March 19, 2014
In today’s Scotsman paper, reporting on what was said at the recent Scottish Renewables Conference in Edinburgh.
Speakers at the Scottish Renewables conference in Edinburgh said the UK government needs to extend the pricing guarantees offered by its recent electricity market reform (EMR) into the next decade to give investors in wind farms and other green energy projects more certainty.
Mike Thompson, head of carbon budgets at the committee on climate change, said: “It’s a cliff edge for the power industry after 2019. The government have not said where we are going. When a new government comes in next year, the priority is to get EMR extended.”
Further confirmation of sustainability risks for the “sustainable” solution?
March 19, 2014
I’ve given up. The Apple Podcast app, part of iTunes family, promises to sync across other devices (iPhone, iPad, etc.) but not only does it no sync, but in the recent week after a system update (pushed out by Apple), my subscriptions were lost. Lots of messing around with Google didn’t get anywhere.
So, I have deleted this app. Gone. No more.
Now using Downcast, available on the Appstore. Appears to work just fine.
March 16, 2014
Confirmation that the free market for investment in energy systems, not that we didn’t know it already, is gone. See this in today’s Scotsman article where they say Scotland is likely to see more wind farm developments as a result of a new pricing system:
Christian Egal, chief executive of EDF Energy Renewables (EDF EN), who will be in Edinburgh this week to speak at an industry conference, has been pushing more of its investment northwards in the past year and he said that trend is likely to continue as the UK moves to a system of guaranteed prices for different forms of energy. (bold by me)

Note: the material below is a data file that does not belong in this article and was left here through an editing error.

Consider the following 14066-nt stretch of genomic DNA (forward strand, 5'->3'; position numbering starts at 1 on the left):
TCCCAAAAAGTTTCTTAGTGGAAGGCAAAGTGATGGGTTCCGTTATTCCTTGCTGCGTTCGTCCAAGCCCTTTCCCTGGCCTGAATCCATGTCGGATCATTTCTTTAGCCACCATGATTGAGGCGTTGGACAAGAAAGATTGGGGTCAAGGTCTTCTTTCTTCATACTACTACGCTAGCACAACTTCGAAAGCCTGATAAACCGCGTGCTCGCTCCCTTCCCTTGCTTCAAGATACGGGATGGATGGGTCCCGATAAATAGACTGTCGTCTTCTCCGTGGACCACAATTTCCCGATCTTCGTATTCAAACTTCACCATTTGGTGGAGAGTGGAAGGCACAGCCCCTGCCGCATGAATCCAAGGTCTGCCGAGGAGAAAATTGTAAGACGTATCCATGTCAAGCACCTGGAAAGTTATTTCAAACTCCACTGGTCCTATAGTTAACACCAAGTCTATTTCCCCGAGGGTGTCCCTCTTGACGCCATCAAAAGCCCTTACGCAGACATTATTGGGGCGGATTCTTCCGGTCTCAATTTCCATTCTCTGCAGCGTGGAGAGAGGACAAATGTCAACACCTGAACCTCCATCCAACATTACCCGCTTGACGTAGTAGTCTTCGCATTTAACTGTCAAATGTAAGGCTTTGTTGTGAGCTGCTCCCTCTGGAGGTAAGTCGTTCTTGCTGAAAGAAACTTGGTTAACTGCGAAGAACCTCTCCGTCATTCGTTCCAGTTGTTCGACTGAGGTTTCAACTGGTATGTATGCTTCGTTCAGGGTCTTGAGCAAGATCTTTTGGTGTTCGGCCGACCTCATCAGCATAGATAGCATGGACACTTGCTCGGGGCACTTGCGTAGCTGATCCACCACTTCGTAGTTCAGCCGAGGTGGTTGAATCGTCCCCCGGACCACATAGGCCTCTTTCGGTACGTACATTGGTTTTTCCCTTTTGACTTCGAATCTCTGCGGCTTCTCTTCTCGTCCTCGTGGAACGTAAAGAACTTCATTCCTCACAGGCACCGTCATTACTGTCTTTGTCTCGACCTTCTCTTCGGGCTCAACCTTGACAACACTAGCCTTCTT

And what would that price be? Who agreed it? How does it compare to current prices? Can we afford it? What is the cost of investment to get the revenue suggested by that price?
Mr. Egal reports that there is room for growth. He is reported in the article to say that he did not expect to see more than 10,000 MB of wind generating capacity to be installed in Germany, but now there is around 30,000 MW of capacity.
My question. How much output, over the course of a full year, does Germany get from that capacity, at what cost, and what is the price charged … all in per/MW please.
March 4, 2014
Last evening I attended an enjoyable presentation on ocean dynamics at the Royal Society of Edinburgh by Professor Peter Davies, Professor of Fluid Dynamics, University of Dundee.
He spoke about “internal gravity waves” which propagate due to water density stratifications. While I was aware of such waves from my days a grad school studying ocean waves, I was not aware of their power as discussed by Professor Davies. He also told us about “dead water”, caused by internal waves, in which a boat may experience strong resistance to forward motion in apparently calm conditions. I was unaware of such a phenomenon.
I was pleased that not once during his presentation he mentioned those two words “global warming”. That is unusual for a presentation at the RSE. It took until the third question during Q&A for someone in the audience to ask if global warming had any affect. Using many words, Professor Davies basically said “no”. That didn’t stop a second follow-up question by someone else who prefixed that question with something about “global warming, which has melted the polar ice caps …”.
At that point I decided to leave. Perhaps I missed the next big risk to civilisation–huge and larger anthropogenic internal ocean waves.